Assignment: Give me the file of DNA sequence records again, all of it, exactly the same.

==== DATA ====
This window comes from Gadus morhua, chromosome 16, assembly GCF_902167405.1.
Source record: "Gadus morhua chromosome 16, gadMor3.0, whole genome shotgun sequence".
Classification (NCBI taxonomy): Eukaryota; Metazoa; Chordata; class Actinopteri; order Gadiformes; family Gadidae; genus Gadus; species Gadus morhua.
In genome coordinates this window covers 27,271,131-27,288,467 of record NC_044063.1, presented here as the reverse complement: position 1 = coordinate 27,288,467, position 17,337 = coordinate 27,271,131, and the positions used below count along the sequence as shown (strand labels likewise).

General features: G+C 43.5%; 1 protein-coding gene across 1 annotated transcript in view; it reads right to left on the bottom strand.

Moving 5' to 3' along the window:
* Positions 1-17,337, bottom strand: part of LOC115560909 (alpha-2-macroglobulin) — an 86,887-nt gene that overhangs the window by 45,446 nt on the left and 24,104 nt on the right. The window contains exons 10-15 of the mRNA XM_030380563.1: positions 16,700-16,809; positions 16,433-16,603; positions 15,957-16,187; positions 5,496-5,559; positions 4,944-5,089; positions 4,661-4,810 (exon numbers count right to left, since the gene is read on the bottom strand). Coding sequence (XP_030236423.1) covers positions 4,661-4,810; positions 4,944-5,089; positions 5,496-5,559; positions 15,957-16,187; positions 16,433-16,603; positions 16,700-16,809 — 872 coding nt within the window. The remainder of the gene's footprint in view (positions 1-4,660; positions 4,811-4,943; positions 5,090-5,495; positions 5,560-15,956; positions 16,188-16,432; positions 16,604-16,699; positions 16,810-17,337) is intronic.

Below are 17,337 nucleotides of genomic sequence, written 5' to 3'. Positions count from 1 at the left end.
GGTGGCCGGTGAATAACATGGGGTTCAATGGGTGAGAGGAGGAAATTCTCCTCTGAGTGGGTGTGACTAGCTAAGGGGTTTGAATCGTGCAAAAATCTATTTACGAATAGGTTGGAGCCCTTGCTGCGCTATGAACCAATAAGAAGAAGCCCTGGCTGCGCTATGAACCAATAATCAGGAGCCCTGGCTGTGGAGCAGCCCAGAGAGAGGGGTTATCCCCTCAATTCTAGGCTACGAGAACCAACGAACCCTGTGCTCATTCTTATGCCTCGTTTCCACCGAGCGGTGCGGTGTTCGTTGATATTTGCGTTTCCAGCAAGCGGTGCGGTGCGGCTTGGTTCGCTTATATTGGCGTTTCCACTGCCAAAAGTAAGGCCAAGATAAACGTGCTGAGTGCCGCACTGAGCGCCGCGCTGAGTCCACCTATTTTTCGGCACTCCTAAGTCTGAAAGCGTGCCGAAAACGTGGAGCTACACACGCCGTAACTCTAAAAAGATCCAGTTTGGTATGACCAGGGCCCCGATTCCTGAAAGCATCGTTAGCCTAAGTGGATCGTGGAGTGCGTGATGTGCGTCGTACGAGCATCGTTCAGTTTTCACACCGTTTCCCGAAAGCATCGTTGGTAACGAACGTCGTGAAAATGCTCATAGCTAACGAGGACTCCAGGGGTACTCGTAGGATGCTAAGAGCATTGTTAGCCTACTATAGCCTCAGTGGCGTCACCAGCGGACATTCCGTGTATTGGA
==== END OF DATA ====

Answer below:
This window comes from Gadus morhua, chromosome 16, assembly GCF_902167405.1.
Source record: "Gadus morhua chromosome 16, gadMor3.0, whole genome shotgun sequence".
Classification (NCBI taxonomy): Eukaryota; Metazoa; Chordata; class Actinopteri; order Gadiformes; family Gadidae; genus Gadus; species Gadus morhua.
In genome coordinates this window covers 27,271,131-27,288,467 of record NC_044063.1, presented here as the reverse complement: position 1 = coordinate 27,288,467, position 17,337 = coordinate 27,271,131, and the positions used below count along the sequence as shown (strand labels likewise).

General features: G+C 43.5%; 1 protein-coding gene across 1 annotated transcript in view; it reads right to left on the bottom strand.

Moving 5' to 3' along the window:
* Positions 1-17,337, bottom strand: part of LOC115560909 (alpha-2-macroglobulin) — an 86,887-nt gene that overhangs the window by 45,446 nt on the left and 24,104 nt on the right. The window contains exons 10-15 of the mRNA XM_030380563.1: positions 16,700-16,809; positions 16,433-16,603; positions 15,957-16,187; positions 5,496-5,559; positions 4,944-5,089; positions 4,661-4,810 (exon numbers count right to left, since the gene is read on the bottom strand). Coding sequence (XP_030236423.1) covers positions 4,661-4,810; positions 4,944-5,089; positions 5,496-5,559; positions 15,957-16,187; positions 16,433-16,603; positions 16,700-16,809 — 872 coding nt within the window. The remainder of the gene's footprint in view (positions 1-4,660; positions 4,811-4,943; positions 5,090-5,495; positions 5,560-15,956; positions 16,188-16,432; positions 16,604-16,699; positions 16,810-17,337) is intronic.

Below are 17,337 nucleotides of genomic sequence, written 5' to 3'. Positions count from 1 at the left end.
GGTGGCCGGTGAATAACATGGGGTTCAATGGGTGAGAGGAGGAAATTCTCCTCTGAGTGGGTGTGACTAGCTAAGGGGTTTGAATCGTGCAAAAATCTATTTACGAATAGGTTGGAGCCCTTGCTGCGCTATGAACCAATAAGAAGAAGCCCTGGCTGCGCTATGAACCAATAATCAGGAGCCCTGGCTGTGGAGCAGCCCAGAGAGAGGGGTTATCCCCTCAATTCTAGGCTACGAGAACCAACGAACCCTGTGCTCATTCTTATGCCTCGTTTCCACCGAGCGGTGCGGTGTTCGTTGATATTTGCGTTTCCAGCAAGCGGTGCGGTGCGGCTTGGTTCGCTTATATTGGCGTTTCCACTGCCAAAAGTAAGGCCAAGATAAACGTGCTGAGTGCCGCACTGAGCGCCGCGCTGAGTCCACCTATTTTTCGGCACTCCTAAGTCTGAAAGCGTGCCGAAAACGTGGAGCTACACACGCCGTAACTCTAAAAAGATCCAGTTTGGTATGACCAGGGCCCCGATTCCTGAAAGCATCGTTAGCCTAAGTGGATCGTGGAGTGCGTGATGTGCGTCGTACGAGCATCGTTCAGTTTTCACACCGTTTCCCGAAAGCATCGTTGGTAACGAACGTCGTGAAAATGCTCATAGCTAACGAGGACTCCAGGGGTACTCGTAGGATGCTAAGAGCATTGTTAGCCTACTATAGCCTCAGTGGCGTCACCAGCGGACATTCCGTGTATTGGA